Zephyrinus was the first Pontiff to be buried in the celebrated crypt where the Popes of the third century came after their combat to sleep their last sleep. The catacomb which thus succeeded the Vatican cemetery in the honor of sheltering the Vicars of Christ had been opened thirty years before by the virgin martyr Cæcelia. As when at the point of death she had consecrated her palace into a church, so now from her tomb she caused her family burial-place to pass into the hands of the Church. This gift of the Cæcilii was the inauguration, in the very face of the pagan government, of common Church property officially recognized by the State. Zephyrinus entrusted the administration of the new cemetery to the person who ranked next to himself in the Roman Church, viz: the archdeacon Callixtus. The holy Pontiff witnessed the growth of heresy concerning the Unity of God and the Trinity of the Divine Persons; without the help of the special vocabulary, which was later on to fix even the very terms of theological teaching, he knew how to silence both the Sabellians to whom the Trinity was but a name, and the precursors of Arius, who revenged themselves by reviling him. (Philisophomenas, Book 9)
Zephyrinus, a Roman by birth, was chosen to govern the Church during the reign of the Emperor Severus. He ordained that, according to custom, Holy Orders should be conferred on candidates at a fitting time and in presence of many both clergy and laity; and also that learned and worthy men should be chosen for that dignity. Moreover he decreed that when the bishop was offering the Holy Sacrifice, he should be assisted by all the priests. He also ordained that neither patriarch, primate nor metropolitan might condemn a bishop without the authority of the Apostolic See. His pontificate lasted eighteen years and eighteen days. In four ordinations which he held in the month of December, he ordained thirteen priests, seven deacons and thirteen bishops for divers places. He was crowned by martyrdom under the Emperor Antoninus, and was buried on the Appian Way, near the cemetery of Callixtus, on the seventh of the Calends of September.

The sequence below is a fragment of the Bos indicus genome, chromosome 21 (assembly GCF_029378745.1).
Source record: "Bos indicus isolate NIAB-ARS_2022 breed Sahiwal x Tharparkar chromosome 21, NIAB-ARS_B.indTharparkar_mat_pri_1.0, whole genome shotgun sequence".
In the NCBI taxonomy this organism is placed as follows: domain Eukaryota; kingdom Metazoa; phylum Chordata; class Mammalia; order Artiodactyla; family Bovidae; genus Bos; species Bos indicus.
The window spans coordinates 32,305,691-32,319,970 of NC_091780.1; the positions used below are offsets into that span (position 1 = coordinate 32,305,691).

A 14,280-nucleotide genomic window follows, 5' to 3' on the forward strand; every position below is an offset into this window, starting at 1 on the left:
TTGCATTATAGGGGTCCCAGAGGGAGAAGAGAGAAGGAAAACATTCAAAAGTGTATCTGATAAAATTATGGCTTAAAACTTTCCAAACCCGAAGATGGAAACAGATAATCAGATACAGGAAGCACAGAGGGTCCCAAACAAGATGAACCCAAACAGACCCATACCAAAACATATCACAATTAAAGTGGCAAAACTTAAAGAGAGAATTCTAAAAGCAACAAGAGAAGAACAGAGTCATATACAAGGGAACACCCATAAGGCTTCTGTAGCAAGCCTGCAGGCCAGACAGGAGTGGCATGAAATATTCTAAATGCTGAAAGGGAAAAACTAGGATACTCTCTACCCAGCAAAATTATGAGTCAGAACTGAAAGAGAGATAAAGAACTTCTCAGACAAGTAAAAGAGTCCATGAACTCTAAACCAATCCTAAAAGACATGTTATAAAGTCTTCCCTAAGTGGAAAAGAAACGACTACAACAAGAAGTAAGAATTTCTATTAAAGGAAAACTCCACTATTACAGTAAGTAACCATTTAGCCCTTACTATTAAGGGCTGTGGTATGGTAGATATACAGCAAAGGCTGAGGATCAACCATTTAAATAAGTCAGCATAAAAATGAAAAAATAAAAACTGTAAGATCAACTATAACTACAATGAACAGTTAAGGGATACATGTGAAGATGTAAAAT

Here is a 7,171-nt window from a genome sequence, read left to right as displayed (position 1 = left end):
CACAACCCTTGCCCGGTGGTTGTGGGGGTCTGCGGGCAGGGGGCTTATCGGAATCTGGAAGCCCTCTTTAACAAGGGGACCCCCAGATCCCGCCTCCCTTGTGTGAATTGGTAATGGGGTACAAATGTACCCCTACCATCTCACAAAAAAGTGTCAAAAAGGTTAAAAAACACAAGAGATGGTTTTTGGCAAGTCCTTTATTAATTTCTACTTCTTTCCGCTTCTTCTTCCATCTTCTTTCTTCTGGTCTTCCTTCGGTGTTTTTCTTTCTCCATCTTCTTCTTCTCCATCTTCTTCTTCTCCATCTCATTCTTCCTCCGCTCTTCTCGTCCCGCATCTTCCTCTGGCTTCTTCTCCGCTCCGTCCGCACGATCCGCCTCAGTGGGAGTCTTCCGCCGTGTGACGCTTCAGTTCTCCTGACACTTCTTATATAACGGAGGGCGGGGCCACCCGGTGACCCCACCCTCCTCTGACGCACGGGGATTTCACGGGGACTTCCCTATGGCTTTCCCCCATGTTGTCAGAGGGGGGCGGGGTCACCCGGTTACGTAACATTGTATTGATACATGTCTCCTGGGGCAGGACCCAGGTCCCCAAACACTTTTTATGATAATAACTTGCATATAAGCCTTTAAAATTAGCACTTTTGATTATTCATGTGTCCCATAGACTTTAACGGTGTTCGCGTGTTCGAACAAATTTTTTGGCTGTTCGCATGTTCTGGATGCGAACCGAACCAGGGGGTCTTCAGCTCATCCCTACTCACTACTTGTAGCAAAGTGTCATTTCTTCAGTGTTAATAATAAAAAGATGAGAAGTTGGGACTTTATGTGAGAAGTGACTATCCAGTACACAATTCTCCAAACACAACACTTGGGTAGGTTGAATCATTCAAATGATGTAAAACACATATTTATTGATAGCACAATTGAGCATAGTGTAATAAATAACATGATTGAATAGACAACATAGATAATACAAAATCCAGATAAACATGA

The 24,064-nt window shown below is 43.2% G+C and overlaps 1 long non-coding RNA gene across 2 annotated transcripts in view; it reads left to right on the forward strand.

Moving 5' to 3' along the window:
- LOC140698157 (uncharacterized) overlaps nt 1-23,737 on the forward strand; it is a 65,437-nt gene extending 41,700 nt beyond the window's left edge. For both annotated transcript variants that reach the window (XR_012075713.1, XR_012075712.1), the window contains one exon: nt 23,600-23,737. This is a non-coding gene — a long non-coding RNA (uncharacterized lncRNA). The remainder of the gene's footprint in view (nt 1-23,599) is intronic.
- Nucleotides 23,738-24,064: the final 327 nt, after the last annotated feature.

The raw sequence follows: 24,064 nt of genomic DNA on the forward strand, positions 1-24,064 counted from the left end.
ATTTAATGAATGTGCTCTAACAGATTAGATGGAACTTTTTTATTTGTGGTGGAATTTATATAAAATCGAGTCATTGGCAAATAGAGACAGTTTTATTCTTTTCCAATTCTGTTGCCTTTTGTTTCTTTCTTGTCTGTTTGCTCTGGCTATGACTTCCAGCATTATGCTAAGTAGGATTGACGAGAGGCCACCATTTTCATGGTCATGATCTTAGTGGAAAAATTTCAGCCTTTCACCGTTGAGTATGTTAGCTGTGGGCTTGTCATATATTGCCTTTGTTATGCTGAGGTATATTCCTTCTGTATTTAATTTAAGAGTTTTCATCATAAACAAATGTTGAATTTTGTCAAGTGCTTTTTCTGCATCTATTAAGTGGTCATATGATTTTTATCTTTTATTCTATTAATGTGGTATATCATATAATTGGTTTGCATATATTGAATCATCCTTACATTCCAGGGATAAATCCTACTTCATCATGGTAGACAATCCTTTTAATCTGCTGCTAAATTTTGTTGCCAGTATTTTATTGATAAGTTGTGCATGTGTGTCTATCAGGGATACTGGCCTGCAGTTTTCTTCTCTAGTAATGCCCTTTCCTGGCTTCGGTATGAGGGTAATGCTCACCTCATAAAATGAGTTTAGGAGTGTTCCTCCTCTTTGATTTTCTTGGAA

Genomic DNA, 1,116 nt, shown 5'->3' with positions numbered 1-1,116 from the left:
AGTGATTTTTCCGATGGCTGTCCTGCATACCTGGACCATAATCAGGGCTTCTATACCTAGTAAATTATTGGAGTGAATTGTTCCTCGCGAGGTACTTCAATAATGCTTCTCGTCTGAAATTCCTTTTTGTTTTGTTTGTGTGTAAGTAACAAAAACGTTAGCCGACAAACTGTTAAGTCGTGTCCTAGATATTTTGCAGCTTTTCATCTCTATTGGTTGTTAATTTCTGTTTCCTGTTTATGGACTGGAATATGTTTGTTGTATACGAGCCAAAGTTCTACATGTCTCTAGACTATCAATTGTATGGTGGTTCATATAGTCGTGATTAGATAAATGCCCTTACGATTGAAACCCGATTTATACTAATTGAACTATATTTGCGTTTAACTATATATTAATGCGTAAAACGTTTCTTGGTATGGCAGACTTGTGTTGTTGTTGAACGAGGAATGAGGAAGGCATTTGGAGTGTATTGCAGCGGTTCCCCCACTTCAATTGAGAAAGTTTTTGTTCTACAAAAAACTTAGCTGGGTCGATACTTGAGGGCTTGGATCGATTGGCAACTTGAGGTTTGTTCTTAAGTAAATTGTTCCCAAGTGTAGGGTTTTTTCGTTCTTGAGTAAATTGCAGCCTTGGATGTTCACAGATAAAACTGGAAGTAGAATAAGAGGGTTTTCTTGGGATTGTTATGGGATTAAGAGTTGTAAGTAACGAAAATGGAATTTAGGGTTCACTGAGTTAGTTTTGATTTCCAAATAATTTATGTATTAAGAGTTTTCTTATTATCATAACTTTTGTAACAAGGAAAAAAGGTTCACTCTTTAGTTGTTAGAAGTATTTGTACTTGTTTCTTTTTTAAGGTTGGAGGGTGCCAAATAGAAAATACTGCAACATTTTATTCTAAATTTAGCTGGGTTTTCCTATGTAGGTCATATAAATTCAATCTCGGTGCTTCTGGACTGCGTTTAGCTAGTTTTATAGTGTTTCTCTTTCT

Victor I was the Pontiff of the Pasch; and thou also, his successor, wast devoured by the zeal of God’s house, to maintain and increase the regularity, the dignity, and the splendor of the divine worship on earth. In heaven the court of the Conqueror of death gained, during thy pontificate, many noble members, such as Irenæus, Perpetua, and the countless martyrs who triumphed in the persecution of Septimus Severus. In the midst of dangerous snares, thou wast the divinely assisted guardian of the truth, whom our Lord had promised to his Church. Thy fidelity was rewarded by the increasing advancement of the Bride of Jesus, and by the definitive establishment of her foothold upon the world which she is to gain over wholly to her Spouse. We shall meet thee again in October, in company with Callixtus, who is now thy deacon, but will then, in his turn, be Vicar of the Man-God. Today give us thy paternal blessing; and make us ever true sons of St. Peter.
This text is taken from The Liturgical Year, authored by Dom Prosper Gueranger (1841-1875)